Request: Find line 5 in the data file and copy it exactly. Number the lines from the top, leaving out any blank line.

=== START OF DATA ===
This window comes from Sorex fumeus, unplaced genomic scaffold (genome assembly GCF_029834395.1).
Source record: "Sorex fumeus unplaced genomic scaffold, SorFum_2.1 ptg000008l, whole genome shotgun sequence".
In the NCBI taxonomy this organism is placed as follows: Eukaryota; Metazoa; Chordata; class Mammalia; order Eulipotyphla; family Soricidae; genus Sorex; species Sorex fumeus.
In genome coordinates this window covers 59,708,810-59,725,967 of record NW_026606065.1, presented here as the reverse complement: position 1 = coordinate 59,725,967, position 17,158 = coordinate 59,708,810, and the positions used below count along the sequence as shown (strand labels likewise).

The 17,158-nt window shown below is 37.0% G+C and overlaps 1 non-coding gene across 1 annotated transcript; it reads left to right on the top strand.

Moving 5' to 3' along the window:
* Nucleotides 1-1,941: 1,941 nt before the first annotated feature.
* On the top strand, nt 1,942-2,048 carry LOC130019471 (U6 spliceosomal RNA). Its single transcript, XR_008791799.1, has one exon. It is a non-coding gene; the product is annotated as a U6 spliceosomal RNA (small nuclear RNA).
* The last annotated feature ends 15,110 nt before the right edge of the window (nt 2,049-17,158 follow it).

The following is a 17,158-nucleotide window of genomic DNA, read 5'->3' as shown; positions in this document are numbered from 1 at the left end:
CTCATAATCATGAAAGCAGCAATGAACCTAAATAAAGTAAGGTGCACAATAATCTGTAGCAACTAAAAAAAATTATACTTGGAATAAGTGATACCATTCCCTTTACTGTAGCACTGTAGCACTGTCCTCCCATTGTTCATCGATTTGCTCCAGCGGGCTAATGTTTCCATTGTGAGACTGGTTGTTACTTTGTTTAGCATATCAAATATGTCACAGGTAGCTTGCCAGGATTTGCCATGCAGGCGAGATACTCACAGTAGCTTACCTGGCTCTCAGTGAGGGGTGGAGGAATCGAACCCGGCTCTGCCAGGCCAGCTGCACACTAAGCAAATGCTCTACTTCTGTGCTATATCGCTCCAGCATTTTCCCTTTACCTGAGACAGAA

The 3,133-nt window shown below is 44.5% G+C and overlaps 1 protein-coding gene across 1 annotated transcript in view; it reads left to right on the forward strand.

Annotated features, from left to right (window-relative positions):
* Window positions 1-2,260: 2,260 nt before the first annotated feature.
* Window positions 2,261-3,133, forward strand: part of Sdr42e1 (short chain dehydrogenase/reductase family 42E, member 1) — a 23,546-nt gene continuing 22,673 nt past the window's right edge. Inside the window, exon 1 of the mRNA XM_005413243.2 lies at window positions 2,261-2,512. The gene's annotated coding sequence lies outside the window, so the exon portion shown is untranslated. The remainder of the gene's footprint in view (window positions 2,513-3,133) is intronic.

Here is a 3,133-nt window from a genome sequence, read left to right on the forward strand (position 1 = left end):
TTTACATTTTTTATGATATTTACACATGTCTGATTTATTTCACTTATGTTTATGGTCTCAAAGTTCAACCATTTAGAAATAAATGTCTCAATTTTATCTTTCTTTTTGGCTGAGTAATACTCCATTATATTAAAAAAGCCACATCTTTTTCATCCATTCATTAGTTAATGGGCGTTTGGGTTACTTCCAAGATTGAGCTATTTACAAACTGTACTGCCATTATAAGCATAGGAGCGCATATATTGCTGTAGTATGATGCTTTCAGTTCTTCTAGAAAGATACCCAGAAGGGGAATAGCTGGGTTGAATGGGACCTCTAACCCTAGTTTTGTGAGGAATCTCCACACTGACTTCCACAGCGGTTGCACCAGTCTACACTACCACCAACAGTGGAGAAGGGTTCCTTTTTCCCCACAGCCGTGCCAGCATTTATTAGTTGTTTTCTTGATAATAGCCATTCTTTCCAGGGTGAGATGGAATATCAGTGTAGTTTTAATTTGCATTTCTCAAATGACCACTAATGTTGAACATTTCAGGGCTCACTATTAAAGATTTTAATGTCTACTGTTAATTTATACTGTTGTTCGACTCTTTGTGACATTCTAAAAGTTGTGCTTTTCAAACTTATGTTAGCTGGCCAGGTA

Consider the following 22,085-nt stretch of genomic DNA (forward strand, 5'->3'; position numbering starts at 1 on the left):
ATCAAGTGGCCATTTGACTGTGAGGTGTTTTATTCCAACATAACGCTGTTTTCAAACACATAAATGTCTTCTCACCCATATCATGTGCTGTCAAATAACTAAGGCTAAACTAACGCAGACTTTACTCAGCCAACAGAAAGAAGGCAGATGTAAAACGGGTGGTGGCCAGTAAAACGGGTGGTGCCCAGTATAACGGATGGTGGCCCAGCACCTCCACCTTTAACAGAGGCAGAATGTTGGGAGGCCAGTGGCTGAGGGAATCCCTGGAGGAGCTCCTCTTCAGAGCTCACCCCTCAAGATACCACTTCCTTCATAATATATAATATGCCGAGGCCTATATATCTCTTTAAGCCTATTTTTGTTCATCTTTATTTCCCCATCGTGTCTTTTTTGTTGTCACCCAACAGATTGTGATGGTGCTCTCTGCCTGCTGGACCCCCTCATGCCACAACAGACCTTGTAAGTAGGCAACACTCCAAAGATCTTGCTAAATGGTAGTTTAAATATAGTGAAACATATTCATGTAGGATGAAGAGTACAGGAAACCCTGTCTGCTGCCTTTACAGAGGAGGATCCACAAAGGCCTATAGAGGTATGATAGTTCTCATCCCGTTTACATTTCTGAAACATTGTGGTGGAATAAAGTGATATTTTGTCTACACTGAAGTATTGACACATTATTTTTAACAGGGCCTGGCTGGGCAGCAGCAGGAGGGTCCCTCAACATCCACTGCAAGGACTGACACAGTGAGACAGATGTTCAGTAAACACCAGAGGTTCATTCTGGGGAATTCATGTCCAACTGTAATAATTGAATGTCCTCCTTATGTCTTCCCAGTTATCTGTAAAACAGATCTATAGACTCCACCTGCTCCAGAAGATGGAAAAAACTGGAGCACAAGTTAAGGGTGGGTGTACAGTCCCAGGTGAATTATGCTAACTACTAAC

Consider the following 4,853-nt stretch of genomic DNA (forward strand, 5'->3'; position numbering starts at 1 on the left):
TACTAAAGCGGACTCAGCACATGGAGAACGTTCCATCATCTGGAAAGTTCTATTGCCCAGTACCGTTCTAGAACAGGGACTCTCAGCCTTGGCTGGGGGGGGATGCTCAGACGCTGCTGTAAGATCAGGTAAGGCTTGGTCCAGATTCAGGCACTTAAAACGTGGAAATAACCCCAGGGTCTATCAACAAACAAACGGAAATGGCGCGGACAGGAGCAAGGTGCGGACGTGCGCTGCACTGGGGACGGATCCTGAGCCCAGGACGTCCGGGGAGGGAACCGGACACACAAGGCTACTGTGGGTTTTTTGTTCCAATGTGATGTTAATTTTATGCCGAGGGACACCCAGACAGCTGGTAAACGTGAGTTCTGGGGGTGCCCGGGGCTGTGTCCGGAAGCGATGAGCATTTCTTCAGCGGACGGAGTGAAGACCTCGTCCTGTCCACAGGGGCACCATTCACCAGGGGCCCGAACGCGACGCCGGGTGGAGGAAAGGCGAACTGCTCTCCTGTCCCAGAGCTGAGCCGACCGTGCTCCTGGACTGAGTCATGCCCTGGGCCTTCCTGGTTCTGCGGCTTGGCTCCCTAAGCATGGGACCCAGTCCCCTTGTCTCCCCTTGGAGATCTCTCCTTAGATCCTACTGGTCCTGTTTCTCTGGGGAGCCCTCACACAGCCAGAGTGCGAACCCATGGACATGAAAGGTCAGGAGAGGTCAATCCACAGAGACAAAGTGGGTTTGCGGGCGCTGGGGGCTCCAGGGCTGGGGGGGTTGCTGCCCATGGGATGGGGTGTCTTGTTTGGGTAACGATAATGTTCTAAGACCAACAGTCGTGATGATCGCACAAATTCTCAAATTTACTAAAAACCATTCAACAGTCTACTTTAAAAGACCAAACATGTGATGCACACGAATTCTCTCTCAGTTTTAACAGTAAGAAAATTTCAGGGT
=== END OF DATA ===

The 17,158-nt window shown below is 37.0% G+C and overlaps 1 non-coding gene across 1 annotated transcript; it reads left to right on the top strand.